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Survivor Island of the Idols’ premiere was so strong, it didn’t need the idols

Survivor Island of the Idols’ premiere was so strong, it didn’t need the idols
Elaine Stott and Elizabeth Beisel on Survivor: Island of the Idols episode 1 (Photo by Robert Voets/CBS Entertainment)

The cast of Survivor Island of the Idols cast came to play—or at least to form alliances, point fingers at each other, and ostracize people at the first possible opportunity. It made for a lively first episode with lots of dynamics and groups forming in front of our eyes.

Also, “Boston” Rob Mariano and Sandra Diaz-Twine were there, a twist proven to be completely unnecessary as the episode unfolded and this cast illustrated that they did not need to be assisted in bringing the strategy, drama, or entertainment.

I’m still learning the new cast members’ names, and also their tribe divisions; the 90-minute premiere (it’s really the perfect length) had a lot of time to introduce us to many of the contestants, but I would fail a quiz right now about who is on what tribe, and even what some of their names are.

I loved that Janet immediately decided to challenge “the stigma of the older woman,” though when she said, “I need to stand out to break that stereotype,” I worried that she’d do so by repeating a pattern we see so often: trying to control the group and be a leader.

Instead, she just went into bad-ass mode and made fire—and then gave credit to two other people after it was burning. Well-played, Janet.

On the other tribe, Elaine was a stand-out, in good and not-so-great ways. First, she formed a quick alliance with Vince and Tom, and because they were gone together (chopping down trees), the other seven decided to form an alliance agains them. “Those three immediately painted a target on their back,” Aaron said. Yes, target the people doing the work!

But Elaine was also just charming and fun to watch, calling cumin—yes, the spice—”some city shit.”

Her likability prompted poker player Ronnie to insist that she “sounds like a clear winner to me” and “if she’s at final Tribal Council,” she’d win. I can understand the argument, but isn’t day one or two a little premature to be making that case? So many of these reactions felt, well, reactionary.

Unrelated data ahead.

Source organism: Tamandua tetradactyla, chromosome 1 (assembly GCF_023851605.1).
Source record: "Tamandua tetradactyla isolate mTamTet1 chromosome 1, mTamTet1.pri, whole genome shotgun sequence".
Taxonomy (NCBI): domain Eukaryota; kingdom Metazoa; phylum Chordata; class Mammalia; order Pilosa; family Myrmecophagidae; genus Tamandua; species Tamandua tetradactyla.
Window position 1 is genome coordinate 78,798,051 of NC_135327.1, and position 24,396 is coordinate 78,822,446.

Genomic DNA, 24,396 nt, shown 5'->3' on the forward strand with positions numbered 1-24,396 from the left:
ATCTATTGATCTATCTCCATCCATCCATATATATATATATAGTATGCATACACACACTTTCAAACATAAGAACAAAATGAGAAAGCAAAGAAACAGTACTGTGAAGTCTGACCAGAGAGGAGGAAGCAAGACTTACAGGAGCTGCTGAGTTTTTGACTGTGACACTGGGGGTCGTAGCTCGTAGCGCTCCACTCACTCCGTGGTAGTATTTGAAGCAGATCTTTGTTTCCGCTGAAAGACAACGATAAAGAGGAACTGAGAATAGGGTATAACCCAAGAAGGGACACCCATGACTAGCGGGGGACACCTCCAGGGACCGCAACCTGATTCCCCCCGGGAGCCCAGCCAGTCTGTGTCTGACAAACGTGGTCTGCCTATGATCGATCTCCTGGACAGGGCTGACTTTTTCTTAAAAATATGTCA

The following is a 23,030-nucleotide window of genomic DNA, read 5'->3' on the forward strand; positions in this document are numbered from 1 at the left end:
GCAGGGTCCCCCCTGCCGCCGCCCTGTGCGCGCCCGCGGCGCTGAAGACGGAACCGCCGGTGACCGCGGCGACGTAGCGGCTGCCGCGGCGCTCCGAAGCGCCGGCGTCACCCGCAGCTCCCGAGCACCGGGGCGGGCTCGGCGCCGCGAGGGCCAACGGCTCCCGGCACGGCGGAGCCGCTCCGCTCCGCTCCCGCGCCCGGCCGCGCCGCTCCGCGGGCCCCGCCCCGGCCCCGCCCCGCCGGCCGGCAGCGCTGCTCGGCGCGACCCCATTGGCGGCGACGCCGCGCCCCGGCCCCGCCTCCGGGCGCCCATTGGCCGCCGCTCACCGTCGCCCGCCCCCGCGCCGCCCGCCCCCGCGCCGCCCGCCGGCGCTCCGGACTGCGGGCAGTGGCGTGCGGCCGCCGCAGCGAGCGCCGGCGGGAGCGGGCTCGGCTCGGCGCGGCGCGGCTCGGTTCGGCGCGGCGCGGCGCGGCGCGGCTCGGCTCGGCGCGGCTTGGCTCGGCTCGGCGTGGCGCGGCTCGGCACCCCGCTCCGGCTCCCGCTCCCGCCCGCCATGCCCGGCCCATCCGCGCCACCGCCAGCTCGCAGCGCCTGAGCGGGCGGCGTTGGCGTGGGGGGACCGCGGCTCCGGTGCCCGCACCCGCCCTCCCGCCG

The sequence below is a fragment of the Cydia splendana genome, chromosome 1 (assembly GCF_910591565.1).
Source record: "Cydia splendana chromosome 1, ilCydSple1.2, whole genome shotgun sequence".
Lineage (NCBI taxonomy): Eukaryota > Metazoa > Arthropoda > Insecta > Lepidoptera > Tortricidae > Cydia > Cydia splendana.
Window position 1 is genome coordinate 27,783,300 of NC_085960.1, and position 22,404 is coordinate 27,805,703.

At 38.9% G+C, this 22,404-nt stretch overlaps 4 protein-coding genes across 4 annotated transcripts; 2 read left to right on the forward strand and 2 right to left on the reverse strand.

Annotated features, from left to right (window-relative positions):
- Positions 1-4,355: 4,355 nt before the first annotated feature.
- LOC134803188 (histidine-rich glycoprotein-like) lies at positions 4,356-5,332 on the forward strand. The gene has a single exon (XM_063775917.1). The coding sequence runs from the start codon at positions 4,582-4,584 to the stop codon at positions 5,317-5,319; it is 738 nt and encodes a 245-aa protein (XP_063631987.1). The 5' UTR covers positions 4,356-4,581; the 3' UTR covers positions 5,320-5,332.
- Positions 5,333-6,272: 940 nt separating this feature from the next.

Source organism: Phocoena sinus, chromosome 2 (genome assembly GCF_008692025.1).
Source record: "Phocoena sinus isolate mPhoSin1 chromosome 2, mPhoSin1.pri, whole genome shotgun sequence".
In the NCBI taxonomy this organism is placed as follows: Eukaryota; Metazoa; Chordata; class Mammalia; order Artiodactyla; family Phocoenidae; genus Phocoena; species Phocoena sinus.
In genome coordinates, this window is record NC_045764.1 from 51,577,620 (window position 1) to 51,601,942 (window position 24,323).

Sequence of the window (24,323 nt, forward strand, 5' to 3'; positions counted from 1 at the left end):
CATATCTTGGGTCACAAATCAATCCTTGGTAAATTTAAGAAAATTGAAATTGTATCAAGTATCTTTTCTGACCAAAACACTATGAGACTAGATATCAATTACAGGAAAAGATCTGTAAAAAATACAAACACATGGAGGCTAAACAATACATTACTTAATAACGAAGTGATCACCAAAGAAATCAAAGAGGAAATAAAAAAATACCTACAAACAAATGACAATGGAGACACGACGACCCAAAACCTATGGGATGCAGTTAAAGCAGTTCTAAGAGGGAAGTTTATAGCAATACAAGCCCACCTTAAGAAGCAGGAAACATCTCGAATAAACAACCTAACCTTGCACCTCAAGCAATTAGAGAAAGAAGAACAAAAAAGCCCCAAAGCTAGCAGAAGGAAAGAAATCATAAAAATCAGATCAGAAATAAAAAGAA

Elaine was, it seemed, going to be targeted, and seemed both devastated and resigned to her fate, which was disappointing—I wanted her to fight for herself. But then, surprise, Ronnie went home instead, and Elaine got zero votes.

Jeff Probst called it a “devastating blindside.” For Ronnie, maybe. For everyone else? An awesome blindside, and a welcome change from the usual pattern at the start of the season, where men who appear to have some physical strength are often granted automatic immunity.

The only person outside of that vote was Aaron. So was Elaine’s emotion (“When you finally get to do something that you’ve been thinking about for so long, it’s heartbreaking that you can’t fulfill what you had set in your heart”) at Tribal Council designed to deflect from the real plan? Wow wow wow.

The two tribes seemed pretty evenly matched in their first immunity/reward challenge, though Vokai/purple pulled ahead and won easily over Lairo/orange at the puzzle stage.

At the Vokai tribe, there was considerable time spent on Dan, and how some of his tribemates were responding to his unwanted touches.

Kellee started by telling us, “I’m a germaphobe when it comes to other people’s grossness,” and then said Dan “makes me feel a little uncomfortable.” “Dan, I don’t want your head on my leg,” she said. We saw her ask him, “Are you sweating on my leg?” and later, he asked her, “Do you want a back rub?” and she said no.

Kellee wasn’t alone here. Molly told us “Dan does not know personal space.” She expressed concern about bringing this up: “I don’t want to cause any problems at camp.” That moment illustrated nicely how hard it can be for those on the receiving end of unwanted touching or other behavior to advocate for themselves, especially if they fear consequences (here, in a game for $1 million).

Eventually, Kellee did talk to Dan about it, starting by talking about love languages, and saying, “I’m not trying to reject that.” Of course, she was, and she should not only be free to reject any contact, nor should she have to be on the defensive. Are there no rules about that kind of behavior, regardless of its intent?

My sense is that Dan’s behavior is going to come back in the future, considering how much time was spent on it.

Speaking of other things that were given a lot of time: There will be no title sequence or theme song this season, again, tragically. There was also no marooning or Jeff Probst pretending to not know people’s names—and you know what? That worked very well. At the very least, it’s a change from the familiar.

But there were two other people that got time and attention. So let’s talk about Rob and Sandra.

Meanwhile, on the Island of the Idols

Sandra Diaz-Twine and "Boston" Rob Mariano and the Island of the Idols giant heads on that are supposed to look like them